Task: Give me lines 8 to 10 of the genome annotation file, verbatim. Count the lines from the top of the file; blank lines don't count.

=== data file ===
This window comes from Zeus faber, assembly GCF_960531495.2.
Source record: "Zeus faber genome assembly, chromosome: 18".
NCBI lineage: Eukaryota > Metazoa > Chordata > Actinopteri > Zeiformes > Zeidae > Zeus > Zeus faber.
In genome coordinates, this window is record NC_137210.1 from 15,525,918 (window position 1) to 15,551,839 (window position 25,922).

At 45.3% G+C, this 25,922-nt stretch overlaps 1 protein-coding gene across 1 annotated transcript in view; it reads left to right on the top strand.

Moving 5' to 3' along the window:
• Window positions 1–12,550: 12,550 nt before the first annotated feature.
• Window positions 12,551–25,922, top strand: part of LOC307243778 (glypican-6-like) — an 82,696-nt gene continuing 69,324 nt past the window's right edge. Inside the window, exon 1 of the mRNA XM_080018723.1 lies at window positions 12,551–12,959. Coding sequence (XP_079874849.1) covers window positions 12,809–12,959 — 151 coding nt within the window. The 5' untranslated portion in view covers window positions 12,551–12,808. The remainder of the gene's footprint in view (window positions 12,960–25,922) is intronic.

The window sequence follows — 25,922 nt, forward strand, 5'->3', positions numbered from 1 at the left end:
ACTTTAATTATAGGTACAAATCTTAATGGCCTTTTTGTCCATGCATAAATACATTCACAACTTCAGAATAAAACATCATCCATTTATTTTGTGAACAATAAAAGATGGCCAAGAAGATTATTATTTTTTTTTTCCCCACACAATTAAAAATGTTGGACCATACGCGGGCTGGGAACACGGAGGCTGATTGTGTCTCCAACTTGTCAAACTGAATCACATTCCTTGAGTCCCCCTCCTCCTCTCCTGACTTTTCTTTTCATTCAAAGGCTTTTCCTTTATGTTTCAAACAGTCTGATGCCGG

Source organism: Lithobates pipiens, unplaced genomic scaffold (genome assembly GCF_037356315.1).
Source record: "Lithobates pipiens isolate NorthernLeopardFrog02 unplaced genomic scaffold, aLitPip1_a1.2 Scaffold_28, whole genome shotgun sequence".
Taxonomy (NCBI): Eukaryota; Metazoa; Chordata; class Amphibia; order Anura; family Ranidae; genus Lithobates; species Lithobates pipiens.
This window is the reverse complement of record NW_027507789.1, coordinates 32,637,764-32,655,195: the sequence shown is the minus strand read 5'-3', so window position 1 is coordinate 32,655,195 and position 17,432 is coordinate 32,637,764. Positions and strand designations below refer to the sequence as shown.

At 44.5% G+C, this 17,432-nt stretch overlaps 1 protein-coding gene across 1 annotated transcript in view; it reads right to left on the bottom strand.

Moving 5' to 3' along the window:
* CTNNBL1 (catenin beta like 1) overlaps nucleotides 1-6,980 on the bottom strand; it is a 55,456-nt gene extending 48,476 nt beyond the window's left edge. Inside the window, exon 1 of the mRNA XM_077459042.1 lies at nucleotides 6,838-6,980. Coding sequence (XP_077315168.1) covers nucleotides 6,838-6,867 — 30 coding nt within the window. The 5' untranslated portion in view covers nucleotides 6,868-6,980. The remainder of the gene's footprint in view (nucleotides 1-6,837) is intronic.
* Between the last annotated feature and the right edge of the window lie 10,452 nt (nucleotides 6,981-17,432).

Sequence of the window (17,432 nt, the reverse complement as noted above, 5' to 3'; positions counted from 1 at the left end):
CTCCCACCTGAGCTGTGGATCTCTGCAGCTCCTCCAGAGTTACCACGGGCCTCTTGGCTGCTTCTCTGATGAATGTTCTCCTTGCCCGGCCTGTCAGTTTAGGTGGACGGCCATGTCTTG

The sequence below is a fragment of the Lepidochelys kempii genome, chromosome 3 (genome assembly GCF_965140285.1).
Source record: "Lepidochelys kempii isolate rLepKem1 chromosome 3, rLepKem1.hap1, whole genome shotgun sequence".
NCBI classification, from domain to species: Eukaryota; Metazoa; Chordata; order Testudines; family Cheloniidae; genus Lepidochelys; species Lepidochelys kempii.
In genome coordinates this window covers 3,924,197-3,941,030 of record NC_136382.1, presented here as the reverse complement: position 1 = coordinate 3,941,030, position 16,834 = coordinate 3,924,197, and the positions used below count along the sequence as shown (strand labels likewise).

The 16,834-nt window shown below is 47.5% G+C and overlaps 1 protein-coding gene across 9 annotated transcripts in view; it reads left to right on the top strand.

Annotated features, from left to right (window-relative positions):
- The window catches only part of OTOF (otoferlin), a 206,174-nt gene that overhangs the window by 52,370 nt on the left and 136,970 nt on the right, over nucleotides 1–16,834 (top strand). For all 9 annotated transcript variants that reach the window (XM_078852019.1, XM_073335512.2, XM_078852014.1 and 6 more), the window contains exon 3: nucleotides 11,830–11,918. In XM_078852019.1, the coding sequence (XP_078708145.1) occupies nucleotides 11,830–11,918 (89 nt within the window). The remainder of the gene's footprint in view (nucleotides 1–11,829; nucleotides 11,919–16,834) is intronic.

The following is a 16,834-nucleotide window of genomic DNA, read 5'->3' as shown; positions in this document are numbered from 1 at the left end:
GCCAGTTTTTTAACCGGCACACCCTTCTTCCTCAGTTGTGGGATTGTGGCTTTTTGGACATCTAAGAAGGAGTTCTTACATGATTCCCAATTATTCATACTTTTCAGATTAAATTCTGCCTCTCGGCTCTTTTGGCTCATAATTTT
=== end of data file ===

• Window positions 12,551–25,922, top strand: part of LOC307243778 (glypican-6-like) — an 82,696-nt gene continuing 69,324 nt past the window's right edge. Inside the window, exon 1 of the mRNA XM_080018723.1 lies at window positions 12,551–12,959. Coding sequence (XP_079874849.1) covers window positions 12,809–12,959 — 151 coding nt within the window. The 5' untranslated portion in view covers window positions 12,551–12,808. The remainder of the gene's footprint in view (window positions 12,960–25,922) is intronic.

The window sequence follows — 25,922 nt, forward strand, 5'->3', positions numbered from 1 at the left end:
ACTTTAATTATAGGTACAAATCTTAATGGCCTTTTTGTCCATGCATAAATACATTCACAACTTCAGAATAAAACATCATCCATTTATTTTGTGAACAATAAAAGATGGCCAAGAAGATTATTATTTTTTTTTTCCCCACACAATTAAAAATGTTGGACCATACGCGGGCTGGGAACACGGAGGCTGATTGTGTCTCCAACTTGTCAAACTGAATCACATTCCTTGAGTCCCCCTCCTCCTCTCCTGACTTTTCTTTTCATTCAAAGGCTTTTCCTTTATGTTTCAAACAGTCTGATGCCGG